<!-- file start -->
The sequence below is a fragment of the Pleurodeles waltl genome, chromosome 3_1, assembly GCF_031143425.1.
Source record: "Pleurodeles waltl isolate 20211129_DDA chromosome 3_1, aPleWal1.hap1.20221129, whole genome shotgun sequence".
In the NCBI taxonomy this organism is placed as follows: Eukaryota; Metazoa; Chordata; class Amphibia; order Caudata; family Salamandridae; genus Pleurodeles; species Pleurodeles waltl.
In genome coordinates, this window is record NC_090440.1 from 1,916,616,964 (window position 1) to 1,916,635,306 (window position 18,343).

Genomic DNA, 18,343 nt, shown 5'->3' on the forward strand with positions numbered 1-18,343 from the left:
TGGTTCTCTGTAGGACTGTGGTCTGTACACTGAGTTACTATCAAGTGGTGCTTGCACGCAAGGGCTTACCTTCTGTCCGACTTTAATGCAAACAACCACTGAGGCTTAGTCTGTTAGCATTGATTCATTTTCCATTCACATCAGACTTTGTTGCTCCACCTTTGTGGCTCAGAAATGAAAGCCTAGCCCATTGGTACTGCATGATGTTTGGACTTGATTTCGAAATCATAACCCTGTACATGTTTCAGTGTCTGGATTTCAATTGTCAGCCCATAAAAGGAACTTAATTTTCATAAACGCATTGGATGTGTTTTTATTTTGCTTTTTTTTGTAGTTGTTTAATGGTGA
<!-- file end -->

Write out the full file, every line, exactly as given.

The sequence below is a fragment of the Pleurodeles waltl genome, chromosome 3_1, assembly GCF_031143425.1.
Source record: "Pleurodeles waltl isolate 20211129_DDA chromosome 3_1, aPleWal1.hap1.20221129, whole genome shotgun sequence".
In the NCBI taxonomy this organism is placed as follows: Eukaryota; Metazoa; Chordata; class Amphibia; order Caudata; family Salamandridae; genus Pleurodeles; species Pleurodeles waltl.
In genome coordinates, this window is record NC_090440.1 from 1,916,616,964 (window position 1) to 1,916,635,306 (window position 18,343).

Genomic DNA, 18,343 nt, shown 5'->3' on the forward strand with positions numbered 1-18,343 from the left:
TGGTTCTCTGTAGGACTGTGGTCTGTACACTGAGTTACTATCAAGTGGTGCTTGCACGCAAGGGCTTACCTTCTGTCCGACTTTAATGCAAACAACCACTGAGGCTTAGTCTGTTAGCATTGATTCATTTTCCATTCACATCAGACTTTGTTGCTCCACCTTTGTGGCTCAGAAATGAAAGCCTAGCCCATTGGTACTGCATGATGTTTGGACTTGATTTCGAAATCATAACCCTGTACATGTTTCAGTGTCTGGATTTCAATTGTCAGCCCATAAAAGGAACTTAATTTTCATAAACGCATTGGATGTGTTTTTATTTTGCTTTTTTTTGTAGTTGTTTAATGGTGA